ACHRNEWS

Contractor finds homeowners will pay for comfort

May 9, 2000
Contractor Dennis Borchardt has been making additional profits selling automatic humidifiers.
SUSSEX, WI — Many hvac contractors often assume that price will be the biggest objection to a sale. But in today’s strong economy, you may be missing a profit opportunity if you’re not building extras into your quotes, believes Dennis Borchardt.

“The best argument for selling an upgraded system is personal comfort,” says Borchardt, of Interstate Heating here in Sussex. “People are very receptive to the idea of being more comfortable.”

In his case, Borchardt has been making additional profits selling automatic humidifiers. He installs approximately 200 each year in both new and existing homes.

“Among the homeowners and builders I deal with, price is almost never an issue,” he says. “Homeowners today are looking for quality and they’re willing to pay for it.

“I spend some time in the sales process explaining that proper humidification results in greater physical comfort, lower heating costs, and a better environment for wooden furnishings and woodwork. A lot of people have such nice home furnishings these days, they want do whatever they can to take care of them. A dry house will suck the moisture right out of woodwork and cause cracking.”

Comfort dimension

Borchardt firmly believes that many homeowners are fully aware that they need a humidifier to reduce problems like itchy skin, static electricity, or a dry nose or mouth.

“It improves the environment in which they live,” he says, adding, “A whole-house humidifier isn’t viewed as a luxury, it’s more of a necessity, just like a thermostat is.”

On the other side of the hvac coin, however, are homeowners who are not aware of the indoor air comfort options that exist. In these situations, says Borchardt, a contractor should offer a homeowner an option — like a whole-house humidifier — and have its benefits explained. Many, he says, are willing to purchase it.

In his case, he says the automatic nature of the Aprilaire® units (manufactured by Research Products Corp.) makes it easier to sell than a manual humidifier.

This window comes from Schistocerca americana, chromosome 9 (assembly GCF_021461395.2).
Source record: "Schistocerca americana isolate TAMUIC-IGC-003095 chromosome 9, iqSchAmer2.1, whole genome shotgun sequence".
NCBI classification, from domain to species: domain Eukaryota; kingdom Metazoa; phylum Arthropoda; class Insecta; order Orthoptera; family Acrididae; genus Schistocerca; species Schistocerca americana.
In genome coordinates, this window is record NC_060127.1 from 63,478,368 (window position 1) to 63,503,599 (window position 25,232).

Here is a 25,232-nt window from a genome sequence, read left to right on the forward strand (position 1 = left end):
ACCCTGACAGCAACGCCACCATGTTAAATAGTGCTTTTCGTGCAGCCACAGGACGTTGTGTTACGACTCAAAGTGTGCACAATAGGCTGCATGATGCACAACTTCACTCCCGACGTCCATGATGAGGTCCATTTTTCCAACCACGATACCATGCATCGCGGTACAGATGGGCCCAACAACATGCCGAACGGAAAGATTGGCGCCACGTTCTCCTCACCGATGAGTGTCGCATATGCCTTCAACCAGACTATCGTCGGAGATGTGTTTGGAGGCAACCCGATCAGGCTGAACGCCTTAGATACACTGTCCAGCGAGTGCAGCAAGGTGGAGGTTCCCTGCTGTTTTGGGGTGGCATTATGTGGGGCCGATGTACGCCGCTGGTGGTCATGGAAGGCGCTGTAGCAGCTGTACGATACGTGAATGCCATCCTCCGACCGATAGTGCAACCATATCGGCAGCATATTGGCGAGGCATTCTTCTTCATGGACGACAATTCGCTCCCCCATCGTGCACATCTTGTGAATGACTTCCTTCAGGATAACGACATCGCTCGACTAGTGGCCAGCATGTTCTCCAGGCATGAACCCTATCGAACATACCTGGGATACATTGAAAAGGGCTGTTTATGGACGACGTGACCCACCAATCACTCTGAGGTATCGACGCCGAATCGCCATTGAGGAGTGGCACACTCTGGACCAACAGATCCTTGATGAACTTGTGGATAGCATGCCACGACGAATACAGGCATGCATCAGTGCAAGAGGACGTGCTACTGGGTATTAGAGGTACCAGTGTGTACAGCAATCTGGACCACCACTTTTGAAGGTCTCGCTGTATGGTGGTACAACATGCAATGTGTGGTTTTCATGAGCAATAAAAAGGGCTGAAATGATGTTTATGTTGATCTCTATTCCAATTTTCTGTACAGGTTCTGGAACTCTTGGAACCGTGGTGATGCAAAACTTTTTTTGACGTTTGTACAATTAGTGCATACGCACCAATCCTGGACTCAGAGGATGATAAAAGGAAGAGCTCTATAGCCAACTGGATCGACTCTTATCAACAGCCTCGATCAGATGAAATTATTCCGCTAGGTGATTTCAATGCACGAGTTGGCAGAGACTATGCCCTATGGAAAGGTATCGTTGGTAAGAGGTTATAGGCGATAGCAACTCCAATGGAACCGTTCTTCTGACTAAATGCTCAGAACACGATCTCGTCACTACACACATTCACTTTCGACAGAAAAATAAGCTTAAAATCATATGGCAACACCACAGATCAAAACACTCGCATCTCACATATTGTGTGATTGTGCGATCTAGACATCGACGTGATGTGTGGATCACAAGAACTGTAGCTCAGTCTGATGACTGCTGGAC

“The computer-equipped humidifier is easy for people to understand. There’s no confusing humidistat on the wall for them to adjust. “Instead, there’s an outdoor temperature probe that allows

the humidifier to continually adjust the indoor humidity around the clock. You just set it once and forget about it. It does all the work for you.”

Builders like it, too, he says.

“They usually want it installed up front. They don’t want a callback when the wood starts shrinking for lack of humidity.” Borchardt says he doesn’t get a lot of callbacks either.

“You don’t have customers calling to ask how to set the humidistat. And there are no calls from customers who have condensation on their windows, because the [humidifier] automatically compensates and adjusts for the drop in outdoor temperature, and that keeps their windows dry.”

Quick installation

Borchardt says the computer-equipped humidifier is easy to install, and his employees quickly picked up on the installation process.

“Installing the outdoor temperature probe adds a little time, but it’s generally pretty easy. You just find a place to drill a tiny hole leading to the outside, and secure the small temperature probe onto the side of the house.”

In the mid-1980s, many homeowners believed that whole-house humidifiers were not needed with high-efficiency furnaces. But in recent years, homeowners are learning more about the benefits of proper humidification.

“It’s those benefits, the added comfort and energy savings, that help sell whole-house humidifiers,” says Borchardt. “After that, price is hardly a factor.”